'Leukodystrophy-like' phenotype in children with myelin oligodendrocyte glycoprotein antibody-associated disease

Yael Hacohen, Thomas Rossor, Kshitij Mankad, Wk Kling Chong, Andrew Lux, Evangeline Wassmer, Ming Lim, Frederik Barkhof, Olga Ciccarelli, Cheryl Hemingway

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76 Citations (Scopus)


Aim: To review the demographics and clinical and paraclinical parameters of children with myelin oligodendrocyte glycoprotein (MOG) antibody-associated relapsing disease. Method: In this UK-based, multicentre study, 31 children with MOG antibody-associated relapsing disease were studied retrospectively. Results: Of the 31 children studied, 14 presented with acute disseminated encephalomyelitis (ADEM); they were younger (mean 4.1y) than the remainder (mean 8.5y) who presented with optic neuritis and/or transverse myelitis (p<0.001). Similarly, children who had an abnormal brain magnetic resonance imaging (MRI) at onset (n=20) were younger than patients with normal MRI at onset (p=0.001) or at follow-up (p<0.001). 'Leukodystrophy-like' MRI patterns of confluent largely symmetrical lesions was seen during the course of the disease in 7 out of 14 children with a diagnosis of ADEM, and was only seen in children younger than 7 years of age. Their disability after a 3-year follow-up was mild to moderate, and most patients continued to relapse, despite disease-modifying treatments. Interpretation: MOG antibody should be tested in children presenting with relapsing neurological disorders associated with confluent, bilateral white matter changes, and distinct enhancement pattern. Children with MOG antibody-associated disease present with age-related differences in phenotypes, with a severe leukoencephalopathy phenotype in the very young and normal intracranial MRI in the older children. This finding suggests a susceptibility of the very young and myelinating brain to MOG antibody-mediated mechanisms of damage. What this paper adds: Myelin oligodendrocyte glycoprotein (MOG) antibody-associated demyelination manifest with an age-related phenotype. Children with MOG antibody and 'leukodystrophy-like' imaging patterns tend to have poor response to second-line immunotherapy.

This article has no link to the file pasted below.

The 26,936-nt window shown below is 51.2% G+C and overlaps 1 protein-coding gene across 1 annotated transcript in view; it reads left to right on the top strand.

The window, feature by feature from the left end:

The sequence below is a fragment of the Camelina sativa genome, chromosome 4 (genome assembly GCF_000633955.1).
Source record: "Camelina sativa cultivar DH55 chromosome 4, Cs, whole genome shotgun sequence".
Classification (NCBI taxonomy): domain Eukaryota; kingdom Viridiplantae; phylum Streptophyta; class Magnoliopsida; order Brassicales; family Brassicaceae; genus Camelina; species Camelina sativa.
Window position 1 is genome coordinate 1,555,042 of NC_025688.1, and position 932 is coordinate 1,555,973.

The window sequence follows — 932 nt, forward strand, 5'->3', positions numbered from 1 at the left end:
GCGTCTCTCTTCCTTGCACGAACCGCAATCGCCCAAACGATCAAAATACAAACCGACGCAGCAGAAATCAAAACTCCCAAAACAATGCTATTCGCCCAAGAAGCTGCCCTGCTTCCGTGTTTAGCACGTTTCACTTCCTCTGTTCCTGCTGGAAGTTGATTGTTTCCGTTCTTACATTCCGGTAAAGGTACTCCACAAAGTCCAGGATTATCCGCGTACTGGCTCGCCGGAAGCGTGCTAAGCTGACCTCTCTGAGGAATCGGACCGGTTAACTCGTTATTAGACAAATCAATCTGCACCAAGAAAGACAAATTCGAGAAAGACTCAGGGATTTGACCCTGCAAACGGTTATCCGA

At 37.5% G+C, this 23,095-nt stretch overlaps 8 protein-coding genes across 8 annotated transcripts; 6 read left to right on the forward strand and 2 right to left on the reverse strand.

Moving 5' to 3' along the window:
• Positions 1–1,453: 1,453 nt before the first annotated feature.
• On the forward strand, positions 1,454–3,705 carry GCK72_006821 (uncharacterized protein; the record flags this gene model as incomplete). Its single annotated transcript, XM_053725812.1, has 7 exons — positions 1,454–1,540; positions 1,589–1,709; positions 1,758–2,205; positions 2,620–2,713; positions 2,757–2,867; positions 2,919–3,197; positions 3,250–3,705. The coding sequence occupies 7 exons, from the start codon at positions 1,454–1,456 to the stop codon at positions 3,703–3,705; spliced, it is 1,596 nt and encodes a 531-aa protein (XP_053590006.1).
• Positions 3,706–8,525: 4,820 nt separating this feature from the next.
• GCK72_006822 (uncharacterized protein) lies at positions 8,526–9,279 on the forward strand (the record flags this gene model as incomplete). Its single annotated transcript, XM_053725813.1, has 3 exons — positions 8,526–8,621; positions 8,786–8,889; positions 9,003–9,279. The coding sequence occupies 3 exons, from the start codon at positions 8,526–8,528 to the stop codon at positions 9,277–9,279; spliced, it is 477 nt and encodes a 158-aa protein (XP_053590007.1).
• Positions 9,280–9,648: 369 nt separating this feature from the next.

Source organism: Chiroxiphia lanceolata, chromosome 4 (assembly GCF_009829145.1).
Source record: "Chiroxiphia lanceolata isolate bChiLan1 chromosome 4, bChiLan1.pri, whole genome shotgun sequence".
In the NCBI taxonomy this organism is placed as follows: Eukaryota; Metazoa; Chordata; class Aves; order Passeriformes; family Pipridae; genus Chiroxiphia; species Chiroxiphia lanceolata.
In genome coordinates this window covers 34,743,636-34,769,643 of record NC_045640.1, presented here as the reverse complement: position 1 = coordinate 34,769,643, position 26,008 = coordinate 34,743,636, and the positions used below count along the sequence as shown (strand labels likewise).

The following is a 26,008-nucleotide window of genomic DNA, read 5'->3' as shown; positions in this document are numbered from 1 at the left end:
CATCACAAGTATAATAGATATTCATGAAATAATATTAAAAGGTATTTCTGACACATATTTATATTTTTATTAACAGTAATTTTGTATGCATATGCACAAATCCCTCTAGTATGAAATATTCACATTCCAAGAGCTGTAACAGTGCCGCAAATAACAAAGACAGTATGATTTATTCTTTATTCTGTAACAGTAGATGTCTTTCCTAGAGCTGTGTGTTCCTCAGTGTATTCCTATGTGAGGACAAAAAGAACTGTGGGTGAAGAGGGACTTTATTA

Original languageEnglish
Pages (from-to)417-423
JournalDevelopmental Medicine and Child Neurology
Issue number4
Publication statusPublished - Apr 2018

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